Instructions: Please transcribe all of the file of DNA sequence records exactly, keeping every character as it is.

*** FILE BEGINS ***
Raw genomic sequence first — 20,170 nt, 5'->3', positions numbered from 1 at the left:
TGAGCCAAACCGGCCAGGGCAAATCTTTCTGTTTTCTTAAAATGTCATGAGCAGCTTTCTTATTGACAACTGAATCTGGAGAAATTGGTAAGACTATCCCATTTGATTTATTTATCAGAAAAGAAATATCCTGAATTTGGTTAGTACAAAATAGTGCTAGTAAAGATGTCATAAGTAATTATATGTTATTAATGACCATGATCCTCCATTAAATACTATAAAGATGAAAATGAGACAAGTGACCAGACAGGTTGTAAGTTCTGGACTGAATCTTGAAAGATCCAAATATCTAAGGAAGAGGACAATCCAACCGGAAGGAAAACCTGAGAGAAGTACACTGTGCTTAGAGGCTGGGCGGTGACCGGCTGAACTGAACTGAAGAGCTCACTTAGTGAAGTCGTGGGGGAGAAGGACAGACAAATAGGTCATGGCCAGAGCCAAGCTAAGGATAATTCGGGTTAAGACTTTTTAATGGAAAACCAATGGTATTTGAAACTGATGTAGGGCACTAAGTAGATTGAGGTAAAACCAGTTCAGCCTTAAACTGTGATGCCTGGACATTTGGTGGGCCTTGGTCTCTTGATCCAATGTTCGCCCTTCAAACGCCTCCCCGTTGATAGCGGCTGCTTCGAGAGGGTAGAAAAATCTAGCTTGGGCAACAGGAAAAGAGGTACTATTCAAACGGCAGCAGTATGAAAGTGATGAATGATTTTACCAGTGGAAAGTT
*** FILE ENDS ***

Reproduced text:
Raw genomic sequence first — 20,170 nt, 5'->3', positions numbered from 1 at the left:
TGAGCCAAACCGGCCAGGGCAAATCTTTCTGTTTTCTTAAAATGTCATGAGCAGCTTTCTTATTGACAACTGAATCTGGAGAAATTGGTAAGACTATCCCATTTGATTTATTTATCAGAAAAGAAATATCCTGAATTTGGTTAGTACAAAATAGTGCTAGTAAAGATGTCATAAGTAATTATATGTTATTAATGACCATGATCCTCCATTAAATACTATAAAGATGAAAATGAGACAAGTGACCAGACAGGTTGTAAGTTCTGGACTGAATCTTGAAAGATCCAAATATCTAAGGAAGAGGACAATCCAACCGGAAGGAAAACCTGAGAGAAGTACACTGTGCTTAGAGGCTGGGCGGTGACCGGCTGAACTGAACTGAAGAGCTCACTTAGTGAAGTCGTGGGGGAGAAGGACAGACAAATAGGTCATGGCCAGAGCCAAGCTAAGGATAATTCGGGTTAAGACTTTTTAATGGAAAACCAATGGTATTTGAAACTGATGTAGGGCACTAAGTAGATTGAGGTAAAACCAGTTCAGCCTTAAACTGTGATGCCTGGACATTTGGTGGGCCTTGGTCTCTTGATCCAATGTTCGCCCTTCAAACGCCTCCCCGTTGATAGCGGCTGCTTCGAGAGGGTAGAAAAATCTAGCTTGGGCAACAGGAAAAGAGGTACTATTCAAACGGCAGCAGTATGAAAGTGATGAATGATTTTACCAGTGGAAAGTT